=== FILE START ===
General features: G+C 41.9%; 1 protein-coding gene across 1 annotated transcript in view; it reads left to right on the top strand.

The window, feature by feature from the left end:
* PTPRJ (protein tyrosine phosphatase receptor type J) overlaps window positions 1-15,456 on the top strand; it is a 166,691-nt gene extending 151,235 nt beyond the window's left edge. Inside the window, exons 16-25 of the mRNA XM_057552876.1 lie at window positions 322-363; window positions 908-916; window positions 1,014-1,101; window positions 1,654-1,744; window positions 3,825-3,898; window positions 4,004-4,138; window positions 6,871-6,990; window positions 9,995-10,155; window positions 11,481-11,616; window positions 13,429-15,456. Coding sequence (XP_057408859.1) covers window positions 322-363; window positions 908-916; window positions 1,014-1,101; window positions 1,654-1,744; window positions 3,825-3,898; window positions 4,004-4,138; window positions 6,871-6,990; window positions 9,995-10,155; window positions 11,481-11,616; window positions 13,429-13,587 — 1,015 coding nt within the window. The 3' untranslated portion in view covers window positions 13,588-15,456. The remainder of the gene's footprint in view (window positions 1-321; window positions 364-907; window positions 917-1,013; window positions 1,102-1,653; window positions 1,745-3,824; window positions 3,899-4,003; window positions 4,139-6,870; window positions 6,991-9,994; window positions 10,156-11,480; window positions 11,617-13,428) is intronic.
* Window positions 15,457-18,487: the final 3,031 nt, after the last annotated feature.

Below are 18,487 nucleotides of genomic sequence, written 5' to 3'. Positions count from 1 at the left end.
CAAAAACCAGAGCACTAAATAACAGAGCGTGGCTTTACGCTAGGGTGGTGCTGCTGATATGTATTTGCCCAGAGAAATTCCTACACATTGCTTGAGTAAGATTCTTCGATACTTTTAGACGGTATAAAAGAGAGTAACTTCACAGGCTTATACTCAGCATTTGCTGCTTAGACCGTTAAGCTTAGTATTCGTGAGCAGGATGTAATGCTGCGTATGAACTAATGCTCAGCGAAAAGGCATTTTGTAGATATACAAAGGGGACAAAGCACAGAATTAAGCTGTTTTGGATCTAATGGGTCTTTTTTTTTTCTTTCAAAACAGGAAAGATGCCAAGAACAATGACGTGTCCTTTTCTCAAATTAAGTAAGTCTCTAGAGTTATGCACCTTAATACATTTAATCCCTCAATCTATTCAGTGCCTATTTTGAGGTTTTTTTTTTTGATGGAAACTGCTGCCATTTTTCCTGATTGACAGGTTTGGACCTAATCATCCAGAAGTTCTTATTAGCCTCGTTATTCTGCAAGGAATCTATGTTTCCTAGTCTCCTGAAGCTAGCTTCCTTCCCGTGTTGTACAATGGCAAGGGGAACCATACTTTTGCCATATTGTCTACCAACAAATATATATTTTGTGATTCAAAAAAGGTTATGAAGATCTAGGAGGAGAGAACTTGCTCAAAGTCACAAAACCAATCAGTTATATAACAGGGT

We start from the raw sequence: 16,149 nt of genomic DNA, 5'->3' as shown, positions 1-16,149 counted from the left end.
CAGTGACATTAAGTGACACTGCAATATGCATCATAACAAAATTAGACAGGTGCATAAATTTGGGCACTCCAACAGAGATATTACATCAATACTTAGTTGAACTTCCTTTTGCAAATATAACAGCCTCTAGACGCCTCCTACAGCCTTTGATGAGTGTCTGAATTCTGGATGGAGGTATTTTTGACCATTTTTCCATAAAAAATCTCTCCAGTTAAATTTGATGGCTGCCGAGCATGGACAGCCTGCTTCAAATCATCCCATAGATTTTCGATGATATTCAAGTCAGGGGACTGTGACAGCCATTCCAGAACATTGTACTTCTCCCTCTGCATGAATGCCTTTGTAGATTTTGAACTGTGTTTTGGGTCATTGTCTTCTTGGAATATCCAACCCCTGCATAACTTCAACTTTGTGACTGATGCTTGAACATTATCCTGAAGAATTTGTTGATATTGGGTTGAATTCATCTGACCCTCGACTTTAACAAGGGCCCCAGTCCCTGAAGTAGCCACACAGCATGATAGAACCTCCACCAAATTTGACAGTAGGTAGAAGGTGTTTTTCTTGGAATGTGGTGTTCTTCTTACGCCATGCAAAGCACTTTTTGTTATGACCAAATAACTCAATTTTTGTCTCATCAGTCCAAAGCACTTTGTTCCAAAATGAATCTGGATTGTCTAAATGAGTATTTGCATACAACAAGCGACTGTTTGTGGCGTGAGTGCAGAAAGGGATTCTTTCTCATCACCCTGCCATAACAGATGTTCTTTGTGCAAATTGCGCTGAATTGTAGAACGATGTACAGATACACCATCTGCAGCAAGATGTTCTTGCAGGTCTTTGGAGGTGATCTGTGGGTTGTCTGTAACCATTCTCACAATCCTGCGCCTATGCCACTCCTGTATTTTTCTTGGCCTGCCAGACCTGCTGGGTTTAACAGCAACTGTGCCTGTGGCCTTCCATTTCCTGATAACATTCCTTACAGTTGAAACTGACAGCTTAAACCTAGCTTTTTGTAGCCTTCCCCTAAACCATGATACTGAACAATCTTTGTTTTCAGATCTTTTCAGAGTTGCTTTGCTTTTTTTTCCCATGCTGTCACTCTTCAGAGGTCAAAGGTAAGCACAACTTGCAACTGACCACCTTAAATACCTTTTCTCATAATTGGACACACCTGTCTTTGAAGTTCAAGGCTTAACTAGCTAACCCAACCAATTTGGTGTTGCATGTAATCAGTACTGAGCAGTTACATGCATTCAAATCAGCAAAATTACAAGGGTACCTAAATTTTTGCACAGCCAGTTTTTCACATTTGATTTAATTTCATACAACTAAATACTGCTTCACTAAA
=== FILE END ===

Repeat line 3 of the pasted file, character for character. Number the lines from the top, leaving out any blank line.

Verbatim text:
* PTPRJ (protein tyrosine phosphatase receptor type J) overlaps window positions 1-15,456 on the top strand; it is a 166,691-nt gene extending 151,235 nt beyond the window's left edge. Inside the window, exons 16-25 of the mRNA XM_057552876.1 lie at window positions 322-363; window positions 908-916; window positions 1,014-1,101; window positions 1,654-1,744; window positions 3,825-3,898; window positions 4,004-4,138; window positions 6,871-6,990; window positions 9,995-10,155; window positions 11,481-11,616; window positions 13,429-15,456. Coding sequence (XP_057408859.1) covers window positions 322-363; window positions 908-916; window positions 1,014-1,101; window positions 1,654-1,744; window positions 3,825-3,898; window positions 4,004-4,138; window positions 6,871-6,990; window positions 9,995-10,155; window positions 11,481-11,616; window positions 13,429-13,587 — 1,015 coding nt within the window. The 3' untranslated portion in view covers window positions 13,588-15,456. The remainder of the gene's footprint in view (window positions 1-321; window positions 364-907; window positions 917-1,013; window positions 1,102-1,653; window positions 1,745-3,824; window positions 3,899-4,003; window positions 4,139-6,870; window positions 6,991-9,994; window positions 10,156-11,480; window positions 11,617-13,428) is intronic.